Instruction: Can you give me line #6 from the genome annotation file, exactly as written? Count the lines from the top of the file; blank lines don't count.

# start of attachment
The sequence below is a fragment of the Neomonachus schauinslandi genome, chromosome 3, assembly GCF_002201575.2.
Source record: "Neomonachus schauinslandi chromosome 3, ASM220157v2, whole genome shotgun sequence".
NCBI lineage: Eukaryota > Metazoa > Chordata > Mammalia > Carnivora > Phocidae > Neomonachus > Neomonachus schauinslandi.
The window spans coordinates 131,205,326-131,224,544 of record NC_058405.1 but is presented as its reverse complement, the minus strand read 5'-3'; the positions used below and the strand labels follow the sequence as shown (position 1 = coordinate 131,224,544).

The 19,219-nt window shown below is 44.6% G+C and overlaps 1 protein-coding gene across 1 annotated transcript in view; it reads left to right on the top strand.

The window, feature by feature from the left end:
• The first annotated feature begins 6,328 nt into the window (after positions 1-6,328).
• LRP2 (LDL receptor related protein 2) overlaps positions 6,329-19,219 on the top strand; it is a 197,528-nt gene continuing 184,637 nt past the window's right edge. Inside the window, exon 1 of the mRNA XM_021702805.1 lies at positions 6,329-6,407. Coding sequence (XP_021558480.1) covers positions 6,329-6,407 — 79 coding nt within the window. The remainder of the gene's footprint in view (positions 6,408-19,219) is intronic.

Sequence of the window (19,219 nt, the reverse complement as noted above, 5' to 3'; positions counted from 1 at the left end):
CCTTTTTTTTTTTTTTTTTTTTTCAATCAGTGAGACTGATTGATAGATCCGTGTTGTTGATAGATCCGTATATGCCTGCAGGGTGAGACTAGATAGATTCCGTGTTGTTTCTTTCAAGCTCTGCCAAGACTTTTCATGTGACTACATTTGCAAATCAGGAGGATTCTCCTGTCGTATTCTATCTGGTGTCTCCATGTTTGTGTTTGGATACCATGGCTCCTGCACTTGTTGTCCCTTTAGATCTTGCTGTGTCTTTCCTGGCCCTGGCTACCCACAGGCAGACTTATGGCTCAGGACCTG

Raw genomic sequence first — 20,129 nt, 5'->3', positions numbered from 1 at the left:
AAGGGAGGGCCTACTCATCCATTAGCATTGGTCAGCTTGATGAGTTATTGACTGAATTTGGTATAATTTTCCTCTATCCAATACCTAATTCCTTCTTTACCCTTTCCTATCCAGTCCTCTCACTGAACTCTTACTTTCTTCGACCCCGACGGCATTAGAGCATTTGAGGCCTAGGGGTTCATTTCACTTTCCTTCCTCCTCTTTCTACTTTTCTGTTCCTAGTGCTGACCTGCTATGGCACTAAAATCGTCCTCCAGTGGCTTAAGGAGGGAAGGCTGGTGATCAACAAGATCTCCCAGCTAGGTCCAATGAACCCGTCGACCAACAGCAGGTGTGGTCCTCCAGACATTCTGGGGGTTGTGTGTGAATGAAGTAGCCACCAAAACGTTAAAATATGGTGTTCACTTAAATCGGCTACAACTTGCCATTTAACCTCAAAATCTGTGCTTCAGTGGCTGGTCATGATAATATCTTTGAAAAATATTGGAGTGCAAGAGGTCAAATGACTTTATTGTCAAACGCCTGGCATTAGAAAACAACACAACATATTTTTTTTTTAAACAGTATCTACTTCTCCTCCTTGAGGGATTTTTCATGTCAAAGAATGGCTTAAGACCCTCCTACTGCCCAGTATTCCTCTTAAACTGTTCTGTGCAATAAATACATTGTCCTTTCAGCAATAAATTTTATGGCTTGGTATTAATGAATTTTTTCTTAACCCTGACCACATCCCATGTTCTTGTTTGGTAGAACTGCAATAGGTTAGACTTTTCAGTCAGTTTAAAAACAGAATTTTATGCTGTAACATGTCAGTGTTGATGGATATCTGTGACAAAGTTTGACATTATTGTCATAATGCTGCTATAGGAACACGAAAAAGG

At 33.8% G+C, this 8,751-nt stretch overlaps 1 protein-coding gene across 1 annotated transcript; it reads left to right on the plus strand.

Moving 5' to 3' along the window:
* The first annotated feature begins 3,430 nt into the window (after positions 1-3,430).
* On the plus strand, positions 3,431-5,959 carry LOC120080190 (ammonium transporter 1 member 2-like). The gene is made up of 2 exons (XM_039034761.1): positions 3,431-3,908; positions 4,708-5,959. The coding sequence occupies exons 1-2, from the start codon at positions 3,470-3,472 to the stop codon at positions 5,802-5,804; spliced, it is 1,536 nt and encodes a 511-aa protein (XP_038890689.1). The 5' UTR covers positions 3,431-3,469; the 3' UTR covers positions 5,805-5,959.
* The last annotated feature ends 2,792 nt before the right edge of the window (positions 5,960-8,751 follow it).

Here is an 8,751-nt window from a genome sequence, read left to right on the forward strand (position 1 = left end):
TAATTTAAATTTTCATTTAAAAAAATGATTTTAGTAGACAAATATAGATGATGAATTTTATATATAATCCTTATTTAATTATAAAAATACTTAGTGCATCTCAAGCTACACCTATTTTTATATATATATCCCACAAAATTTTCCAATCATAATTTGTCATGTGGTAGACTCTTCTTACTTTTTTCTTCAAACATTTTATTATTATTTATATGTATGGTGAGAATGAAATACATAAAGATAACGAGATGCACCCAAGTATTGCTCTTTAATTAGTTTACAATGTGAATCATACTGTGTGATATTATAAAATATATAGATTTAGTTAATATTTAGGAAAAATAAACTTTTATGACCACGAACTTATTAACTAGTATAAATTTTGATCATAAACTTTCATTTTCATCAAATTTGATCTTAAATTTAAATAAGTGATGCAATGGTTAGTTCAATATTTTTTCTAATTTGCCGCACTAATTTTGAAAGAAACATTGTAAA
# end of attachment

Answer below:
The window, feature by feature from the left end: